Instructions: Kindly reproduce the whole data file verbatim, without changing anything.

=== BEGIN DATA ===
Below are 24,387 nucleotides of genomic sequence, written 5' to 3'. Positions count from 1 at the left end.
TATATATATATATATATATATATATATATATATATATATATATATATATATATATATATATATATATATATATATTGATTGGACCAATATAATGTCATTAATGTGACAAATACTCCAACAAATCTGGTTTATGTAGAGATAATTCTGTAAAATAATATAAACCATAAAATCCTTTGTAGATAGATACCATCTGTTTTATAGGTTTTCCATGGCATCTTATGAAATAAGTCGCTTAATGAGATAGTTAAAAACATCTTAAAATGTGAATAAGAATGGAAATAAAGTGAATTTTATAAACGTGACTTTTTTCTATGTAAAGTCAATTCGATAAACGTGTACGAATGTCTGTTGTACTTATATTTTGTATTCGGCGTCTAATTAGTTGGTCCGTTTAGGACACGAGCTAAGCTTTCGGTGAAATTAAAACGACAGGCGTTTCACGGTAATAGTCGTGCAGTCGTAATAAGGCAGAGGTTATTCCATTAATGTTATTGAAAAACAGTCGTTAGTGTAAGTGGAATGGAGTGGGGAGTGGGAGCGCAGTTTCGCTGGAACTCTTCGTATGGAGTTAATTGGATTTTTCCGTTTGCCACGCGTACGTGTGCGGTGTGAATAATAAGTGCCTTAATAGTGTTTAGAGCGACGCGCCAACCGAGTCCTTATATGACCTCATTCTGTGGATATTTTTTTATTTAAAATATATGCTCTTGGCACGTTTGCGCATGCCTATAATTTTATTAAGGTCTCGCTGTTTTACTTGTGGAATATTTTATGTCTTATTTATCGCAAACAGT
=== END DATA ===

Below are 24,387 nucleotides of genomic sequence, written 5' to 3'. Positions count from 1 at the left end.
TATATATATATATATATATATATATATATATATATATATATATATATATATATATATATATATATATATATATATTGATTGGACCAATATAATGTCATTAATGTGACAAATACTCCAACAAATCTGGTTTATGTAGAGATAATTCTGTAAAATAATATAAACCATAAAATCCTTTGTAGATAGATACCATCTGTTTTATAGGTTTTCCATGGCATCTTATGAAATAAGTCGCTTAATGAGATAGTTAAAAACATCTTAAAATGTGAATAAGAATGGAAATAAAGTGAATTTTATAAACGTGACTTTTTTCTATGTAAAGTCAATTCGATAAACGTGTACGAATGTCTGTTGTACTTATATTTTGTATTCGGCGTCTAATTAGTTGGTCCGTTTAGGACACGAGCTAAGCTTTCGGTGAAATTAAAACGACAGGCGTTTCACGGTAATAGTCGTGCAGTCGTAATAAGGCAGAGGTTATTCCATTAATGTTATTGAAAAACAGTCGTTAGTGTAAGTGGAATGGAGTGGGGAGTGGGAGCGCAGTTTCGCTGGAACTCTTCGTATGGAGTTAATTGGATTTTTCCGTTTGCCACGCGTACGTGTGCGGTGTGAATAATAAGTGCCTTAATAGTGTTTAGAGCGACGCGCCAACCGAGTCCTTATATGACCTCATTCTGTGGATATTTTTTTATTTAAAATATATGCTCTTGGCACGTTTGCGCATGCCTATAATTTTATTAAGGTCTCGCTGTTTTACTTGTGGAATATTTTATGTCTTATTTATCGCAAACAGT